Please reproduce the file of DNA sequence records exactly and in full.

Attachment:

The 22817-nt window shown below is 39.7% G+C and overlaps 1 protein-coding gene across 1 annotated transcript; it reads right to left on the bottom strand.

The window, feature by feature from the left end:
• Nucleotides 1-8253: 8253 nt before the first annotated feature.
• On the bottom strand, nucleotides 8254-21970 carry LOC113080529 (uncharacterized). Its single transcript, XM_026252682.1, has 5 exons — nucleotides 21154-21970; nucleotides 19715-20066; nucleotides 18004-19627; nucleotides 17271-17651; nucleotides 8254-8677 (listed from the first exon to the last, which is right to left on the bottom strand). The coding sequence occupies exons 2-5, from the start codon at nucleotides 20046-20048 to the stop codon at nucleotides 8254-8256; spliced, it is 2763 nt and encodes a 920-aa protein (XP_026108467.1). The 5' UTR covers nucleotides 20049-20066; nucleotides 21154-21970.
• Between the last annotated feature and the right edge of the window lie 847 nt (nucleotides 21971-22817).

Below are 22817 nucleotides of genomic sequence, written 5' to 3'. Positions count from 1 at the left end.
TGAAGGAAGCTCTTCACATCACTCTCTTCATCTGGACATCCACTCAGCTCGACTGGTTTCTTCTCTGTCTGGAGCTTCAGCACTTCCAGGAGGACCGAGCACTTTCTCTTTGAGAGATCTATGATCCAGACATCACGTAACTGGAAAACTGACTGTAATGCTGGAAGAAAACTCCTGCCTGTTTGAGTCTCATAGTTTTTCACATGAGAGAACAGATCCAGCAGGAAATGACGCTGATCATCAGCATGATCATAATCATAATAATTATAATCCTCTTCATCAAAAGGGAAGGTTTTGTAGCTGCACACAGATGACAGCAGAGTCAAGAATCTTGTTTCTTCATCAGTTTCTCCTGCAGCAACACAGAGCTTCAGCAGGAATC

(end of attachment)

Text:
The 22817-nt window shown below is 39.7% G+C and overlaps 1 protein-coding gene across 1 annotated transcript; it reads right to left on the bottom strand.

The window, feature by feature from the left end:
• Nucleotides 1-8253: 8253 nt before the first annotated feature.
• On the bottom strand, nucleotides 8254-21970 carry LOC113080529 (uncharacterized). Its single transcript, XM_026252682.1, has 5 exons — nucleotides 21154-21970; nucleotides 19715-20066; nucleotides 18004-19627; nucleotides 17271-17651; nucleotides 8254-8677 (listed from the first exon to the last, which is right to left on the bottom strand). The coding sequence occupies exons 2-5, from the start codon at nucleotides 20046-20048 to the stop codon at nucleotides 8254-8256; spliced, it is 2763 nt and encodes a 920-aa protein (XP_026108467.1). The 5' UTR covers nucleotides 20049-20066; nucleotides 21154-21970.
• Between the last annotated feature and the right edge of the window lie 847 nt (nucleotides 21971-22817).

Below are 22817 nucleotides of genomic sequence, written 5' to 3'. Positions count from 1 at the left end.
TGAAGGAAGCTCTTCACATCACTCTCTTCATCTGGACATCCACTCAGCTCGACTGGTTTCTTCTCTGTCTGGAGCTTCAGCACTTCCAGGAGGACCGAGCACTTTCTCTTTGAGAGATCTATGATCCAGACATCACGTAACTGGAAAACTGACTGTAATGCTGGAAGAAAACTCCTGCCTGTTTGAGTCTCATAGTTTTTCACATGAGAGAACAGATCCAGCAGGAAATGACGCTGATCATCAGCATGATCATAATCATAATAATTATAATCCTCTTCATCAAAAGGGAAGGTTTTGTAGCTGCACACAGATGACAGCAGAGTCAAGAATCTTGTTTCTTCATCAGTTTCTCCTGCAGCAACACAGAGCTTCAGCAGGAATC